Case of extremely high refractive error misdiagnosed as normal by PlusoptiX S09 photoscreener
Erdur Karaman, Sevil
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CitationDemirci, G., Tanrıverdi, C., Erdur Karaman, S., Özsütçü, M., Gülkılık, G. ve Eliaçık, M. (2015). Case of extremely high refractive error misdiagnosed as normal by PlusoptiX S09 photoscreener. Clinical and Experimental Optometry, 98(4), 385-386. https://dx.doi.org/10.1111/cxo.12252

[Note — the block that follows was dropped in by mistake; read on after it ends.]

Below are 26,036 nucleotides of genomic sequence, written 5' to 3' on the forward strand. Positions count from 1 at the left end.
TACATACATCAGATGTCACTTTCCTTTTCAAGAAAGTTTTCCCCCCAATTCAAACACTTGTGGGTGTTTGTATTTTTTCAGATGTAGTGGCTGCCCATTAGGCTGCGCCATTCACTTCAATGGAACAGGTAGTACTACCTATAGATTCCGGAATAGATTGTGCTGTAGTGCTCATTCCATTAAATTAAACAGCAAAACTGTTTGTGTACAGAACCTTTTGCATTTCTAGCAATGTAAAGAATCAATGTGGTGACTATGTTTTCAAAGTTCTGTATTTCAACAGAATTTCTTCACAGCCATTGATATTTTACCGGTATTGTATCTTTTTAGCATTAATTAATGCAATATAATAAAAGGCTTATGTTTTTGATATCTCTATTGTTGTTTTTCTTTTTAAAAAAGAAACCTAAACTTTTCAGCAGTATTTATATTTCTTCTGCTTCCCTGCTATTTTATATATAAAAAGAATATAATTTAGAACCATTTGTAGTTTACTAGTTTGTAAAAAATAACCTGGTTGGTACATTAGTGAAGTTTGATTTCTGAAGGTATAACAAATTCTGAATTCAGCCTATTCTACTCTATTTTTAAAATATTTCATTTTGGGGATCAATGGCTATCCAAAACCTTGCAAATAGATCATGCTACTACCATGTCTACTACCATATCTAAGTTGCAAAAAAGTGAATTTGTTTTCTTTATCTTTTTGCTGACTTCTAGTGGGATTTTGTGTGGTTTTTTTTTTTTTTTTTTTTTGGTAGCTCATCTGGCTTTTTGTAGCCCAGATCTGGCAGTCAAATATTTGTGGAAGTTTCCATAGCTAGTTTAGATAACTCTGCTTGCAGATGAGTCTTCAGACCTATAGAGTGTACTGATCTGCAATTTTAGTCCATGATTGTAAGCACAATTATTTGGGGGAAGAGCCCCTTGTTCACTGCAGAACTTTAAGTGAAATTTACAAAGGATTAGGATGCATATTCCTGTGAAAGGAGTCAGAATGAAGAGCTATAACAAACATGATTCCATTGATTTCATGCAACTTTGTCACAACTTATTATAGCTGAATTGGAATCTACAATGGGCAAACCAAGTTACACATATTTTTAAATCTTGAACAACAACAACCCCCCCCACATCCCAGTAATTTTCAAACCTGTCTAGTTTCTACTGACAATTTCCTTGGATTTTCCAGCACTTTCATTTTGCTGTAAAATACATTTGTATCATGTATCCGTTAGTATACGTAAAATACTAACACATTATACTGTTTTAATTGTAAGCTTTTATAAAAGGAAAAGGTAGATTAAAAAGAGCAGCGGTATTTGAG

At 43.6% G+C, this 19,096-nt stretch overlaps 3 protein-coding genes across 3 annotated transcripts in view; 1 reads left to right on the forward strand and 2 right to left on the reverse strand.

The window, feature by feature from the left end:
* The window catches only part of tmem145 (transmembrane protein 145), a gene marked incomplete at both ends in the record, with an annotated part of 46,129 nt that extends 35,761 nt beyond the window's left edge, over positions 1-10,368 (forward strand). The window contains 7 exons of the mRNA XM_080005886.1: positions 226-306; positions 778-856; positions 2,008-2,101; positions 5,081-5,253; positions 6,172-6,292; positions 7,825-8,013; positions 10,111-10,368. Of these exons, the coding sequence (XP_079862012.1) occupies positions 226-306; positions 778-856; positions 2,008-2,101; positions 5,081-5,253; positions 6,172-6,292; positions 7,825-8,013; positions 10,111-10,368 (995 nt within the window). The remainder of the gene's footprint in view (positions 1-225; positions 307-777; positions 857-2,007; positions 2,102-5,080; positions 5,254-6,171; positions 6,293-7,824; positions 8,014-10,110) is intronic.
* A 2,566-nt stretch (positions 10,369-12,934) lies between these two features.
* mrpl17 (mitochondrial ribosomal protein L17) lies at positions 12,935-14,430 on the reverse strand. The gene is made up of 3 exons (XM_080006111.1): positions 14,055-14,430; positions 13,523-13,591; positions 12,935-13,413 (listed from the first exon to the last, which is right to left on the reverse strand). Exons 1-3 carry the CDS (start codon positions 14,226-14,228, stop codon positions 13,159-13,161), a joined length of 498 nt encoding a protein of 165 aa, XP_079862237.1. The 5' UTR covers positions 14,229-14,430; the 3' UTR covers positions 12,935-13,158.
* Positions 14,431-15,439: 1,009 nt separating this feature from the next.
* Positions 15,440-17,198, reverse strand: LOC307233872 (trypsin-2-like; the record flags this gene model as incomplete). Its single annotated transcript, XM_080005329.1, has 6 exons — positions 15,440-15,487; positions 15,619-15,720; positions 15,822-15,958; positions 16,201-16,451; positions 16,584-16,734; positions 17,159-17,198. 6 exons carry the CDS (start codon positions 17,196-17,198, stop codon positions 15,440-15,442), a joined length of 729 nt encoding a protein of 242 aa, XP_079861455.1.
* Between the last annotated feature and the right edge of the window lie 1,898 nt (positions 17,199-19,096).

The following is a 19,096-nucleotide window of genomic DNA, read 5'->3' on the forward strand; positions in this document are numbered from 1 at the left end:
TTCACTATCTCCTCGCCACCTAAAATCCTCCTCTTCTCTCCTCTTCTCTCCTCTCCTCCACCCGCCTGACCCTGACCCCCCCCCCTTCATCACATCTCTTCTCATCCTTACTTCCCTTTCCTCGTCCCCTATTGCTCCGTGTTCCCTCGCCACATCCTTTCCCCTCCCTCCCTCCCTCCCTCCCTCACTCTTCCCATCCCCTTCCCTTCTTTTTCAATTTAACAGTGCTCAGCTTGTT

Amblyopia is the most common cause of monocular decreased vision in children, with a prevalence of three to five per cent.1 Studies have demonstrated that refractive errors are the most common cause of amblyopia.2,3 Because amblyopia can be treated most effectively when treated early, screening for amblyopia is recommended by the American Academy of Pediatrics and the American Optometric Association.4 Refractive measurement of children is challenging but new technologies are helping to improve screening. Photoscreeners are gaining importance because of their portability and ease of use in examining young and disabled children (for example, those with autism).5,6 PlusoptiX S09 (Plusoptix®GmbH, Nuremberg, Germany) is a binocular, portable infrared video refractor which uses the dynamic photosciascopy method. As a digital photoscreener, it records digital video using infrared beams and analyses data in seconds using software installed on the minicomputer of the handpiece. At the beginning of a measurement, the PlusoptiX camera takes a few pictures to determine whether the refractive error is outside measurement range. If it is, a ‘measurement out of range’ error message is shown on screen. In addition, the operator will find the words ‘myopia’ or ‘hyperopia’ instead of refractive readings in the output to indicate which limitation was exceeded. The measurement is aborted in this case and the screening result is ‘refer’. The method used to detect whether the refractive error is outside the measurement range is proprietary (RJ Jacobs, personal communication). Studies suggest that non-cycloplegic photorefraction has reasonable sensitivity and specificity compared with cycloplegic retinoscopy.5,7 We present this case to show how a photoscreener can misdiagnose a patient with very high refractive error as emmetropia.